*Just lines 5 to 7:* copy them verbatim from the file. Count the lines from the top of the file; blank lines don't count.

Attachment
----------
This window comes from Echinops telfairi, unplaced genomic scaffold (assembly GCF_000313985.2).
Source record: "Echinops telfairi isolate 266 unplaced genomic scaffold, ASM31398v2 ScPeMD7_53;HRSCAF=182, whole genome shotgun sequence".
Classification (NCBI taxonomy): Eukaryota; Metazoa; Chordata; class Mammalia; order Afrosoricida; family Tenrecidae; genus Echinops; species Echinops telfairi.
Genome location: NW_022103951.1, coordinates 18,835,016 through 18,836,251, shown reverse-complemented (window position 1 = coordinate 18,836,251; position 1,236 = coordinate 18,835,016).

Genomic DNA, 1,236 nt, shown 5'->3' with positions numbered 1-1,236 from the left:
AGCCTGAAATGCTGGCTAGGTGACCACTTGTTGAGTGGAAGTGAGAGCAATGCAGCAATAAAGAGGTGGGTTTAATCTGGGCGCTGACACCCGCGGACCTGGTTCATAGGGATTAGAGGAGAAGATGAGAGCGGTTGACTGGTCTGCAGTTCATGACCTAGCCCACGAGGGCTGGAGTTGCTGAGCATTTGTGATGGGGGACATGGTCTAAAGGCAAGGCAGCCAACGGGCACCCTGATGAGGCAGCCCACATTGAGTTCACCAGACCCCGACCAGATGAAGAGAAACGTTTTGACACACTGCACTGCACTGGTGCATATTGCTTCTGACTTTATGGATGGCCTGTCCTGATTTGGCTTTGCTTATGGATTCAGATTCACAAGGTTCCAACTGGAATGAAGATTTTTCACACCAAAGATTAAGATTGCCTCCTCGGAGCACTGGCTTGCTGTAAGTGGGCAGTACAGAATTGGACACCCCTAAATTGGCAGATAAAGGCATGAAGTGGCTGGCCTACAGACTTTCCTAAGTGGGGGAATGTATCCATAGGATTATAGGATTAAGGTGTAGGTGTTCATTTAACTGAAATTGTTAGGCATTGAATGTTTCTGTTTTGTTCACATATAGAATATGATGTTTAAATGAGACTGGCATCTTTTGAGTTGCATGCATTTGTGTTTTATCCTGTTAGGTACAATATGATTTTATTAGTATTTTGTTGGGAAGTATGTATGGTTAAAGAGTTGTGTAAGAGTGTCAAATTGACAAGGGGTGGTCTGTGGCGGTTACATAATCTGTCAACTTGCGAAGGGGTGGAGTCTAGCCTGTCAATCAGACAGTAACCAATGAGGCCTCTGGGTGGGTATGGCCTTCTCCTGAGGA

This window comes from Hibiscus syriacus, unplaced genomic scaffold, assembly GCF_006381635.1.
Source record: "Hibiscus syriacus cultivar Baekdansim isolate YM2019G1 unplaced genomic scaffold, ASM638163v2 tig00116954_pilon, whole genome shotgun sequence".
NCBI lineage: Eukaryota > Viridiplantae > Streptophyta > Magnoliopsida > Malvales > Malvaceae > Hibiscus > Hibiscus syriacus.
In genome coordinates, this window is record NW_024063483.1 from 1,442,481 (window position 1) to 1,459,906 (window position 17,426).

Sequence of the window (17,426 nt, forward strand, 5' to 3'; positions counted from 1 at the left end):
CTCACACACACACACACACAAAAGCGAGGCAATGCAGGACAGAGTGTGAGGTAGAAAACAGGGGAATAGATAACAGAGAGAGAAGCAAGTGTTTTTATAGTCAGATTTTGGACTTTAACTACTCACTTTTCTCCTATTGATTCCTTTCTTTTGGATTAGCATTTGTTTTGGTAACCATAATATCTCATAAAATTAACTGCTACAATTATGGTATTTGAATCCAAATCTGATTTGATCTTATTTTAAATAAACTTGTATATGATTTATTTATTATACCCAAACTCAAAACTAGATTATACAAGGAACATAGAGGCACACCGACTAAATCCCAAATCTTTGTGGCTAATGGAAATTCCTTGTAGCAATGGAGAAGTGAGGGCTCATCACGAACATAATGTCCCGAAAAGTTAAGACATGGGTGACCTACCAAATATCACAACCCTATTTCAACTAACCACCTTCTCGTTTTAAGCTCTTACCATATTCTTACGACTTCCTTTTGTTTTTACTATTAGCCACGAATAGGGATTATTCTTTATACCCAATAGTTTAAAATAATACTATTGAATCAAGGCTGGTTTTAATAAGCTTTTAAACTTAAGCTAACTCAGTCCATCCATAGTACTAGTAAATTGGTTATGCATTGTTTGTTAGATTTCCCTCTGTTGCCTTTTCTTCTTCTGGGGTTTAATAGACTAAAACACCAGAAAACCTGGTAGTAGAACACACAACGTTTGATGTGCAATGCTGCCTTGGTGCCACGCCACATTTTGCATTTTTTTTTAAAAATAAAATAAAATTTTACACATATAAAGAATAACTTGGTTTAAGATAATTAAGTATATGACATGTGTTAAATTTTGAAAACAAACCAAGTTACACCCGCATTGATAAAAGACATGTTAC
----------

Genomic DNA, 1,236 nt, shown 5'->3' with positions numbered 1-1,236 from the left:
AGCCTGAAATGCTGGCTAGGTGACCACTTGTTGAGTGGAAGTGAGAGCAATGCAGCAATAAAGAGGTGGGTTTAATCTGGGCGCTGACACCCGCGGACCTGGTTCATAGGGATTAGAGGAGAAGATGAGAGCGGTTGACTGGTCTGCAGTTCATGACCTAGCCCACGAGGGCTGGAGTTGCTGAGCATTTGTGATGGGGGACATGGTCTAAAGGCAAGGCAGCCAACGGGCACCCTGATGAGGCAGCCCACATTGAGTTCACCAGACCCCGACCAGATGAAGAGAAACGTTTTGACACACTGCACTGCACTGGTGCATATTGCTTCTGACTTTATGGATGGCCTGTCCTGATTTGGCTTTGCTTATGGATTCAGATTCACAAGGTTCCAACTGGAATGAAGATTTTTCACACCAAAGATTAAGATTGCCTCCTCGGAGCACTGGCTTGCTGTAAGTGGGCAGTACAGAATTGGACACCCCTAAATTGGCAGATAAAGGCATGAAGTGGCTGGCCTACAGACTTTCCTAAGTGGGGGAATGTATCCATAGGATTATAGGATTAAGGTGTAGGTGTTCATTTAACTGAAATTGTTAGGCATTGAATGTTTCTGTTTTGTTCACATATAGAATATGATGTTTAAATGAGACTGGCATCTTTTGAGTTGCATGCATTTGTGTTTTATCCTGTTAGGTACAATATGATTTTATTAGTATTTTGTTGGGAAGTATGTATGGTTAAAGAGTTGTGTAAGAGTGTCAAATTGACAAGGGGTGGTCTGTGGCGGTTACATAATCTGTCAACTTGCGAAGGGGTGGAGTCTAGCCTGTCAATCAGACAGTAACCAATGAGGCCTCTGGGTGGGTATGGCCTTCTCCTGAGGA

This window comes from Hibiscus syriacus, unplaced genomic scaffold, assembly GCF_006381635.1.